Updated Jan 13, 2023 - Science

Tornadoes rip through South as deadly storms kill at least 9

Satellite imagery showing a storm pattern that's turned into a tornado over the Balbour, Alabama area

Map showing a tornado touching down in Alabama. Image: National Weather Service

A major storm system sweeping across the South on Thursday killed at least nine people (seven in Alabama, two in Georgia) as it unleashed a series of tornadoes, causing significant damage and leaving a trail of destruction behind.

The latest: The National Weather Service said Friday that damage resulting from a tornado rated "at least" EF3 — with winds between 136 and 165 mph — has been confirmed in Autauga County, Ala., where most of the deaths were reported.

  • An EF2 tornado with an estimated peak wind speed of 125 mph was confirmed in Winston County, Ala. EF2-level damage was also confirmed in Selma and Greensboro.
  • At least 45 possible tornadoes were reported across several Southern states, according to the NWS.
  • The severe weather has led to massive power outages, too. As of 12:15pm ET Friday, over 21,000 customers in Georgia and about 16,000 in Alabama were without power, according to utility tracker PowerOutage.us.

The big picture: Seven deaths were reported in Alabama after searchers in Autauga County found another body Friday morning after reporting six deaths Thursday evening, AP reports. County coroner Buster Barber told CNN authorities were "still searching for bodies."

  • Two deaths were reported so far in Georgia. Butts County Coroner Lacey Prue said a tree fell on a vehicle during a severe storm in Jackson, Georgia, and killed a passenger inside, per AP.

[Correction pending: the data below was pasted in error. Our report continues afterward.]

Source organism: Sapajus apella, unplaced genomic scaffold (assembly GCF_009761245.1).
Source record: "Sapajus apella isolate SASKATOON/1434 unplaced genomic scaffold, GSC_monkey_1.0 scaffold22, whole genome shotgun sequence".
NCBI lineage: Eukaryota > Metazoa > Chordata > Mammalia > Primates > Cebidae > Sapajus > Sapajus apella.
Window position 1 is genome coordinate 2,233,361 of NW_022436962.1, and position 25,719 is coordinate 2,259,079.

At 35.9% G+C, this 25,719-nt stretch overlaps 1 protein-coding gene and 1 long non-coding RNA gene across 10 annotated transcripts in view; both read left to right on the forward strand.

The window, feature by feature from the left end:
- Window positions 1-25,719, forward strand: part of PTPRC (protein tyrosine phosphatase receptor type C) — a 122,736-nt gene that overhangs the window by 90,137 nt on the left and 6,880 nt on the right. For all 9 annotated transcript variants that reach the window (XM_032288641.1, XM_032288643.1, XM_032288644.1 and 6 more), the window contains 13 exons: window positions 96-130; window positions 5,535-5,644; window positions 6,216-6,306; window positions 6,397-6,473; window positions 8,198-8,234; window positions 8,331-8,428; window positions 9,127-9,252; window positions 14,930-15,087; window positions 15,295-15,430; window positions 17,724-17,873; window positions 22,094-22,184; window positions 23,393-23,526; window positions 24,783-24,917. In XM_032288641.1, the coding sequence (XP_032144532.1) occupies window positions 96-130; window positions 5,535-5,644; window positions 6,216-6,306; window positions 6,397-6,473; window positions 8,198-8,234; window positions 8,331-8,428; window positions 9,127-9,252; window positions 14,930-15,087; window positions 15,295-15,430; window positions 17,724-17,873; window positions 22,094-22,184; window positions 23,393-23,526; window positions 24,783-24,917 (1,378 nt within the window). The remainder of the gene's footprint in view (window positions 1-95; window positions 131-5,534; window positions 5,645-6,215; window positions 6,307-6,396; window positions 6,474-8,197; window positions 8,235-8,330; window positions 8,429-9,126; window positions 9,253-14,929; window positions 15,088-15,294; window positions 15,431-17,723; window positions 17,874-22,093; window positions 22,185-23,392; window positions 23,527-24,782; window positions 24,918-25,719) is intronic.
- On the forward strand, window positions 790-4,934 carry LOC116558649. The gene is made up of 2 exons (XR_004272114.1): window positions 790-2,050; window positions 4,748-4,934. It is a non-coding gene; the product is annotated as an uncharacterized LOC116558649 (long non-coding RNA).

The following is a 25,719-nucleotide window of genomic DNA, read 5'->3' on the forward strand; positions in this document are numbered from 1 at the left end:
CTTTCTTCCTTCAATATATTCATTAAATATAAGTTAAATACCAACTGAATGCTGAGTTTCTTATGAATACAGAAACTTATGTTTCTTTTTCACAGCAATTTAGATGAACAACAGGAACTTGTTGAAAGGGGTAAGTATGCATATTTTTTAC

• The local sheriff's office told Atlanta News First the passenger was a 6-year-old girl. The other death happened when a worker was killed responding the storm, per AP.
  • Up to 50 residences in the county were damaged or destroyed as a result of the tornado, per AP.
  • This region was in an "Enhanced" risk area for severe weather Thursday, or level 3 out of 5 on the Storm Prediction Center's risk scale.

By the numbers: Over 45 tornadoes had been reported, according to the National Weather Service's (NWS) Storm Prediction Center. More than 30 million people were at risk of thunderstorm winds.

  • Debris detected by radars was launched about 20,000 feet into the air.
A screenshot of storm damage at an Alabama police station.
Photo: Morgan County Sheriff's Office/Twitter

Of note: Alabama Gov. Kay Ivey (R) declared a state of emergency for six counties on Thursday: Autauga, Chambers, Coosa, Dallas, Elmore and Tallapoosa.

  • Georgia Gov. Brian Kemp declared a state of emergency in response to the storms and tornadoes and tweeted that he had "ordered all relevant agencies to respond with an all-hands-on-deck approach to the affected communities."

State of play: Some of the worst damage occurred in Selma, where a large and violent tornado tore down power lines and trees, flipped over cars and demolished entire buildings, local officials said at a news conference Thursday evening.

  • "So far we’ve had no fatalities locally; we’ve had some injuries, but no fatalities," Selma Mayor James Perkins said.
  • Perkins told WFSA that at least one person was believed to have been trapped in a building while possibly one other person was missing.
  • The city, a cornerstone of the civil rights movement, was enforcing a curfew Thursday night from dawn to dusk.

What they're saying: "I am sad to have learned that six Alabamians were lost to the storms that ravaged across our state," Ivey tweeted Thursday night. "My prayers are with their loved ones and communities. We are far too familiar with devastating weather, but our people are resilient."

  • Kemp responded to the child's death by tweeting, "Our entire family is heartbroken over this tragedy. As we continue to monitor state response to these storms, we are praying for this family as they mourn this terrible loss."

Editor's note: This story has been updated with new details throughout.

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